May 17, 2020

Global logistics spending set to soar to $10.6trn by 2020

logsitcs
Cloud
Big Data
AI
James Henderson
2 min
The CBRE believes the value of returns this holiday period could hit $32bn
Global logistics spending is expected to reach $10.6trn in 2020, with transportation accounting for the majority at 70%, according to a new report.

Res...

Global logistics spending is expected to reach $10.6trn in 2020, with transportation accounting for the majority at 70%, according to a new report.

Research by Frost & Sullivan predicts that technologies such as cloud computing, big data, and crowdsourcing, coupled with an influx of tech-savvy start-ups, are unbundling the value chain and transforming delivery models.

About two fifth of the overall logistics costs are associated with the last mile that are forcing providers to come up with newer innovative solutions to deliver packages within cities.

Frost & Sullivan predicts the market will rapidly move toward mobile freight brokerage-type, on-demand deliveries and autonomous technology, such as the use of drones and delivery bots which are set to solve the last mile delivery challenge by being more cost effective to end users with lesser regulatory mandates. 

The study highlights the trends, drivers, new business models, technology scenarios, opportunities and innovations within e-commerce, omnichannel, retail, courier, and post that are set to disrupt the last-mile delivery market.

In addition, it reveals cleaner forms of deliveries and provides a regional perspective in terms of countries such as United Kingdom and Germany that are considering ultra-low economic zones to facilitate the objective of sustainable and green transportation by 2020.

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“Spiralling last-mile delivery costs and changing customer demands are causing retailers to rethink their strategies and look toward new business models such as click-and-collect, locker boxes, on-demand, and autonomous solutions,” said Vijay Narayanan Natarajan, Visionary Innovation Senior Research Analyst at Frost & Sullivan.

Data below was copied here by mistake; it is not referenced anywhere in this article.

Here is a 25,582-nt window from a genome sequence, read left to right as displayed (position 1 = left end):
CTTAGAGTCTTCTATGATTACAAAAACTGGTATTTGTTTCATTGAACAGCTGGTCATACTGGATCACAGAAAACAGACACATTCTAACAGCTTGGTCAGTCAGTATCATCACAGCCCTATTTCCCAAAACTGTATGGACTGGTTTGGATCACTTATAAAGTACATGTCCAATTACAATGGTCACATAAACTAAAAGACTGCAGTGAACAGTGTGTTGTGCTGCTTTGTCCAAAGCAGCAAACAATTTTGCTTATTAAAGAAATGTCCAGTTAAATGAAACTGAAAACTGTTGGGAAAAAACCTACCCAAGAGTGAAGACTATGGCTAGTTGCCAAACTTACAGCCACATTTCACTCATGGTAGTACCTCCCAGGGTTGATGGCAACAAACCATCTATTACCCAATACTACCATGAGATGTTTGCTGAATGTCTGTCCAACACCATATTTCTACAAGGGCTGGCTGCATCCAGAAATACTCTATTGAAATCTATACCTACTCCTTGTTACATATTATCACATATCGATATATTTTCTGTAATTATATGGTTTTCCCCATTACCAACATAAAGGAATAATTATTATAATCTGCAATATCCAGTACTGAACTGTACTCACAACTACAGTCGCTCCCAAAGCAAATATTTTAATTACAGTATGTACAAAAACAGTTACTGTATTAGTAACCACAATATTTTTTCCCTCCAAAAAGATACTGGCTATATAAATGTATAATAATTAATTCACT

“Moreover, the influx of start-ups in logistics has enabled innovative solutions that not only provide value-creation customized solutions for the consumer, but also tackle the inefficiencies currently witnessed.”

Further trends and developments driving growth include:

  • Digital freight brokering platforms reducing empty miles by 8% to 10%;
  • Shift toward low-emission and zero-emission solutions, such as use of low-carbon vehicles or bicycles;
  • Fleet operators expanding their strategies by developing urban distribution centres for effective logistics management; and
  • Retailers focusing on compact stores to reduce capital expenditure and bring products closer to a growing urban customer base.

“Rapid proliferation of connected technologies and solutions, and further advancements in autonomous applications could well usher in new innovations in logistics with delivery bots and drone solutions all set to be the future of urban deliveries,” said Archana Devi Vidyasekar, Visionary Innovation Global Research Manager.

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Jun 19, 2021

Driver shortages: Why the industry needs to be worried

Logistics
SCALA
supplychain
Brexit
Rob Wright, Executive Director...
4 min
Logistics professionals need urgent solutions to a shortage in drivers caused by a perfect storm of Brexit, COVID-19 and compounding economic factors

While driver shortages are a global problem, with a recent survey from the International Road Transport Union suggesting that driver shortages are expected to increase by 25% year-on-year across its 23 member countries, the issue has very much made itself felt for UK businesses in recent weeks. 

A perfect storm of factors, which many within the industry have been wary of, and warning about, for months, have led to a situation wherein businesses are suddenly facing significant difficulties around transporting goods to shelves on time, as well as inflated operating costs for doing so.